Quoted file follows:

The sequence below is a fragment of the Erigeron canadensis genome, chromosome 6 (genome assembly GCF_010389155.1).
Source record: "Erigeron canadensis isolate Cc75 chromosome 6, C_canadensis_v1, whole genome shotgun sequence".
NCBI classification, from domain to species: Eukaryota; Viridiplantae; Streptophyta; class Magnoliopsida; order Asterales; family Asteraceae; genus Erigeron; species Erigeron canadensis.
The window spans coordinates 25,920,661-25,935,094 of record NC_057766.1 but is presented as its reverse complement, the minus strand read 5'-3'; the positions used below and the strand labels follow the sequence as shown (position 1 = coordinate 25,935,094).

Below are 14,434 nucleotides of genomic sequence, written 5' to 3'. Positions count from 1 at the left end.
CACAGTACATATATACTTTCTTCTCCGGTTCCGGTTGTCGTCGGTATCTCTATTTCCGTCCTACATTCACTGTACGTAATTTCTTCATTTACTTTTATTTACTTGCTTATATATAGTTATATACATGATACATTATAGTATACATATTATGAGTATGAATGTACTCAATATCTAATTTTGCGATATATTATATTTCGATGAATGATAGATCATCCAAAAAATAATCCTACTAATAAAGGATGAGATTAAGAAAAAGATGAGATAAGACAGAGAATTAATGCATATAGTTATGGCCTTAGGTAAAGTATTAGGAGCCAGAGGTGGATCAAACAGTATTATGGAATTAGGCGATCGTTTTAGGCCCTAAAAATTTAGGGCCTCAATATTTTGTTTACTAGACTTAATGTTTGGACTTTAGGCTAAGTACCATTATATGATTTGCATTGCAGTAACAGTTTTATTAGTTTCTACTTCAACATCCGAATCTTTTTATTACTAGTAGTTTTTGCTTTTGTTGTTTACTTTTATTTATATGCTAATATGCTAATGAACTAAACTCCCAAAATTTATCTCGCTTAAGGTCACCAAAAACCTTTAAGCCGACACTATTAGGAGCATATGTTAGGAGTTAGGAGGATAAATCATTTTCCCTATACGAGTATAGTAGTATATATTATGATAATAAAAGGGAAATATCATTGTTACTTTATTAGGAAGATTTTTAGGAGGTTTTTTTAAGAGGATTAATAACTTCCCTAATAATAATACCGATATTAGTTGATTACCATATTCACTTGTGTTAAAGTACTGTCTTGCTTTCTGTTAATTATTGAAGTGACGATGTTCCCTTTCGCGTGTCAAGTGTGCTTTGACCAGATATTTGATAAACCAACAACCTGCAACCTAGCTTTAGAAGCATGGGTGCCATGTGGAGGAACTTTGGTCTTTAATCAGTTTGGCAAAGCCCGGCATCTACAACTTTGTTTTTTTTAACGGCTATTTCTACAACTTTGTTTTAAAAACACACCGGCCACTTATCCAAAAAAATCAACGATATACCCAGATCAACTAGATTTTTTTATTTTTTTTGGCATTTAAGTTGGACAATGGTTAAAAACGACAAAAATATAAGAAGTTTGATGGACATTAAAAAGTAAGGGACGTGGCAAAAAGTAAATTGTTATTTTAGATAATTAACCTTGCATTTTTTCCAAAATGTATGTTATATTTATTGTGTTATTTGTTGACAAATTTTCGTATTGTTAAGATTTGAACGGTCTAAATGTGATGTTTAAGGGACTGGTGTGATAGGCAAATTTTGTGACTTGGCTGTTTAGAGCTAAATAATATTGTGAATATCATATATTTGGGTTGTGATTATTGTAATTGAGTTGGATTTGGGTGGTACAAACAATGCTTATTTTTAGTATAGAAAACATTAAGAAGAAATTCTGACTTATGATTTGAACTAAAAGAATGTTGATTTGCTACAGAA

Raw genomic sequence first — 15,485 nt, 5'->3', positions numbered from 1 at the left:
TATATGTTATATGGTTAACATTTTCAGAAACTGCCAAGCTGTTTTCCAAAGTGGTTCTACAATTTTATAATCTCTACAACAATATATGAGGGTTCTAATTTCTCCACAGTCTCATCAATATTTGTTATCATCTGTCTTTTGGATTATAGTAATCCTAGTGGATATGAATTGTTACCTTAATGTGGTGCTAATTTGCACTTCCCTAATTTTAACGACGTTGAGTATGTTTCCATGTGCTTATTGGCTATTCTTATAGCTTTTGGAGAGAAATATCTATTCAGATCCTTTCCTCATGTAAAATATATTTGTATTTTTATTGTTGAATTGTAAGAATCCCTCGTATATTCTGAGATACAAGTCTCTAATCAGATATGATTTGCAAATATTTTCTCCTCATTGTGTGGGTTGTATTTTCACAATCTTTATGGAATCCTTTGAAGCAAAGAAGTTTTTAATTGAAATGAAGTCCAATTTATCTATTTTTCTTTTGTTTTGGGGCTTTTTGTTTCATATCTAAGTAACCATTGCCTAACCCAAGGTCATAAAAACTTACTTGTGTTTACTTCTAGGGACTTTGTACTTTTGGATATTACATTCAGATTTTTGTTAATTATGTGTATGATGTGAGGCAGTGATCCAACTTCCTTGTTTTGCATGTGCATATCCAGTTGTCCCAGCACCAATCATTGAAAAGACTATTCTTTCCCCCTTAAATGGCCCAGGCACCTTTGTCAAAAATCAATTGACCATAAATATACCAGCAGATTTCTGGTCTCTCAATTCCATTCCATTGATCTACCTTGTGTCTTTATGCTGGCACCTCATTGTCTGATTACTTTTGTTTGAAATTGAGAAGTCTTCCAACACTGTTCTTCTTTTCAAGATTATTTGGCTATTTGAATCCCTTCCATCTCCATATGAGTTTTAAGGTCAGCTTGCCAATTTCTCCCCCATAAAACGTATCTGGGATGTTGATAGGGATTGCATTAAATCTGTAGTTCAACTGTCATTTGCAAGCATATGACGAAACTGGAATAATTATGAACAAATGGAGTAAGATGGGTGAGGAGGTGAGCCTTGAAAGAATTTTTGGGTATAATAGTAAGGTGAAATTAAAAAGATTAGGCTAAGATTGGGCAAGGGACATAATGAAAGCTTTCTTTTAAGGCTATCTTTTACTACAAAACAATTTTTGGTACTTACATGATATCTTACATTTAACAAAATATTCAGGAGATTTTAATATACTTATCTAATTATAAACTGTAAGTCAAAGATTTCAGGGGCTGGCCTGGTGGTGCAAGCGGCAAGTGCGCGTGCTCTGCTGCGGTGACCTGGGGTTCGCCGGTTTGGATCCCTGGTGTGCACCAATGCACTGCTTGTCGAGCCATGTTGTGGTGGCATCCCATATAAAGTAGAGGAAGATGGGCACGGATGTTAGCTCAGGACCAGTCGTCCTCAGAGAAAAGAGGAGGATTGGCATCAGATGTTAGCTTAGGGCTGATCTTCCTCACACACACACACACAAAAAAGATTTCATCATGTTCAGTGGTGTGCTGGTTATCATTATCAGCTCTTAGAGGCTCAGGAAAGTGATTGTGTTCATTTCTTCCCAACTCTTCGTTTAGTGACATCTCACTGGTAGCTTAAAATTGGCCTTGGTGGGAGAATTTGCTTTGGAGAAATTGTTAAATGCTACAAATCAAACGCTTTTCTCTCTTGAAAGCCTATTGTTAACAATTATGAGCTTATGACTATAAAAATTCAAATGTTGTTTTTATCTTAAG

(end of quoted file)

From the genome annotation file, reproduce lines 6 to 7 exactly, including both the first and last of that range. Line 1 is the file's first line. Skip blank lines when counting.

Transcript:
CACAGTACATATATACTTTCTTCTCCGGTTCCGGTTGTCGTCGGTATCTCTATTTCCGTCCTACATTCACTGTACGTAATTTCTTCATTTACTTTTATTTACTTGCTTATATATAGTTATATACATGATACATTATAGTATACATATTATGAGTATGAATGTACTCAATATCTAATTTTGCGATATATTATATTTCGATGAATGATAGATCATCCAAAAAATAATCCTACTAATAAAGGATGAGATTAAGAAAAAGATGAGATAAGACAGAGAATTAATGCATATAGTTATGGCCTTAGGTAAAGTATTAGGAGCCAGAGGTGGATCAAACAGTATTATGGAATTAGGCGATCGTTTTAGGCCCTAAAAATTTAGGGCCTCAATATTTTGTTTACTAGACTTAATGTTTGGACTTTAGGCTAAGTACCATTATATGATTTGCATTGCAGTAACAGTTTTATTAGTTTCTACTTCAACATCCGAATCTTTTTATTACTAGTAGTTTTTGCTTTTGTTGTTTACTTTTATTTATATGCTAATATGCTAATGAACTAAACTCCCAAAATTTATCTCGCTTAAGGTCACCAAAAACCTTTAAGCCGACACTATTAGGAGCATATGTTAGGAGTTAGGAGGATAAATCATTTTCCCTATACGAGTATAGTAGTATATATTATGATAATAAAAGGGAAATATCATTGTTACTTTATTAGGAAGATTTTTAGGAGGTTTTTTTAAGAGGATTAATAACTTCCCTAATAATAATACCGATATTAGTTGATTACCATATTCACTTGTGTTAAAGTACTGTCTTGCTTTCTGTTAATTATTGAAGTGACGATGTTCCCTTTCGCGTGTCAAGTGTGCTTTGACCAGATATTTGATAAACCAACAACCTGCAACCTAGCTTTAGAAGCATGGGTGCCATGTGGAGGAACTTTGGTCTTTAATCAGTTTGGCAAAGCCCGGCATCTACAACTTTGTTTTTTTTAACGGCTATTTCTACAACTTTGTTTTAAAAACACACCGGCCACTTATCCAAAAAAATCAACGATATACCCAGATCAACTAGATTTTTTTATTTTTTTTGGCATTTAAGTTGGACAATGGTTAAAAACGACAAAAATATAAGAAGTTTGATGGACATTAAAAAGTAAGGGACGTGGCAAAAAGTAAATTGTTATTTTAGATAATTAACCTTGCATTTTTTCCAAAATGTATGTTATATTTATTGTGTTATTTGTTGACAAATTTTCGTATTGTTAAGATTTGAACGGTCTAAATGTGATGTTTAAGGGACTGGTGTGATAGGCAAATTTTGTGACTTGGCTGTTTAGAGCTAAATAATATTGTGAATATCATATATTTGGGTTGTGATTATTGTAATTGAGTTGGATTTGGGTGGTACAAACAATGCTTATTTTTAGTATAGAAAACATTAAGAAGAAATTCTGACTTATGATTTGAACTAAAAGAATGTTGATTTGCTACAGAA

Raw genomic sequence first — 15,485 nt, 5'->3', positions numbered from 1 at the left: